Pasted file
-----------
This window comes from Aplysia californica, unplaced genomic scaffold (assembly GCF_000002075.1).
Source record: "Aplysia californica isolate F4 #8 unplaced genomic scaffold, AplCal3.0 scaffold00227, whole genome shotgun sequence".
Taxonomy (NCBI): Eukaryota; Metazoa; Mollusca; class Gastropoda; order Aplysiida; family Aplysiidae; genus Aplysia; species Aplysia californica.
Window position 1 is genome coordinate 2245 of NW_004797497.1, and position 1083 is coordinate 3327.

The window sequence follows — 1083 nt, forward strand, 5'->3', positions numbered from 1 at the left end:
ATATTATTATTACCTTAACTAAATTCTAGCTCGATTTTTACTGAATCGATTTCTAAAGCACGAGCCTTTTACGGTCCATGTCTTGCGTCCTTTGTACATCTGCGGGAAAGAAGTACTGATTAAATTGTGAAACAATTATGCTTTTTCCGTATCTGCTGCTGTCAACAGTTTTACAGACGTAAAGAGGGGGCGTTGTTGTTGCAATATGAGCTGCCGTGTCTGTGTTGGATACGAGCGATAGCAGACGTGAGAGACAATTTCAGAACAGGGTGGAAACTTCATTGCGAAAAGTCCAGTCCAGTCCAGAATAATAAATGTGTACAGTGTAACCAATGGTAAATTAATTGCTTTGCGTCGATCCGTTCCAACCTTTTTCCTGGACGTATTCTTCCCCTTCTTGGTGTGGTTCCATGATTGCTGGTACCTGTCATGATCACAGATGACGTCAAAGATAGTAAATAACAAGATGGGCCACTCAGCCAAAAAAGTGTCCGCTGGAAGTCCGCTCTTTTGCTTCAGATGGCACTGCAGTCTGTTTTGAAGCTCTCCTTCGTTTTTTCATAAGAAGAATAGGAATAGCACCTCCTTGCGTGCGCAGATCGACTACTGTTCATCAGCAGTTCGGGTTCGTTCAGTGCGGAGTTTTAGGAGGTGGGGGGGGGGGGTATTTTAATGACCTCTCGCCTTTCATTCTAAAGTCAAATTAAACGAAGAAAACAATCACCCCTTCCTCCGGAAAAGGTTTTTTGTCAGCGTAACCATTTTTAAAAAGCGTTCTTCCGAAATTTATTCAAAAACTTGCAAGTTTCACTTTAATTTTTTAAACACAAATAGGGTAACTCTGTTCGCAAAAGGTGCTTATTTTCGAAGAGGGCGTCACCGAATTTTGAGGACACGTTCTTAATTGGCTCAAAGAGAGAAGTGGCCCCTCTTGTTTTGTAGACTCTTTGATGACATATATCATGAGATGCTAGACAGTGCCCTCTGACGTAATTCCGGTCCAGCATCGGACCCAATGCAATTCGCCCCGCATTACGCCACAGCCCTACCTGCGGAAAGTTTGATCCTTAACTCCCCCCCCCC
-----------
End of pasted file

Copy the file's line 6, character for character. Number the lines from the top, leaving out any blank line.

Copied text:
ATATTATTATTACCTTAACTAAATTCTAGCTCGATTTTTACTGAATCGATTTCTAAAGCACGAGCCTTTTACGGTCCATGTCTTGCGTCCTTTGTACATCTGCGGGAAAGAAGTACTGATTAAATTGTGAAACAATTATGCTTTTTCCGTATCTGCTGCTGTCAACAGTTTTACAGACGTAAAGAGGGGGCGTTGTTGTTGCAATATGAGCTGCCGTGTCTGTGTTGGATACGAGCGATAGCAGACGTGAGAGACAATTTCAGAACAGGGTGGAAACTTCATTGCGAAAAGTCCAGTCCAGTCCAGAATAATAAATGTGTACAGTGTAACCAATGGTAAATTAATTGCTTTGCGTCGATCCGTTCCAACCTTTTTCCTGGACGTATTCTTCCCCTTCTTGGTGTGGTTCCATGATTGCTGGTACCTGTCATGATCACAGATGACGTCAAAGATAGTAAATAACAAGATGGGCCACTCAGCCAAAAAAGTGTCCGCTGGAAGTCCGCTCTTTTGCTTCAGATGGCACTGCAGTCTGTTTTGAAGCTCTCCTTCGTTTTTTCATAAGAAGAATAGGAATAGCACCTCCTTGCGTGCGCAGATCGACTACTGTTCATCAGCAGTTCGGGTTCGTTCAGTGCGGAGTTTTAGGAGGTGGGGGGGGGGGGTATTTTAATGACCTCTCGCCTTTCATTCTAAAGTCAAATTAAACGAAGAAAACAATCACCCCTTCCTCCGGAAAAGGTTTTTTGTCAGCGTAACCATTTTTAAAAAGCGTTCTTCCGAAATTTATTCAAAAACTTGCAAGTTTCACTTTAATTTTTTAAACACAAATAGGGTAACTCTGTTCGCAAAAGGTGCTTATTTTCGAAGAGGGCGTCACCGAATTTTGAGGACACGTTCTTAATTGGCTCAAAGAGAGAAGTGGCCCCTCTTGTTTTGTAGACTCTTTGATGACATATATCATGAGATGCTAGACAGTGCCCTCTGACGTAATTCCGGTCCAGCATCGGACCCAATGCAATTCGCCCCGCATTACGCCACAGCCCTACCTGCGGAAAGTTTGATCCTTAACTCCCCCCCCCC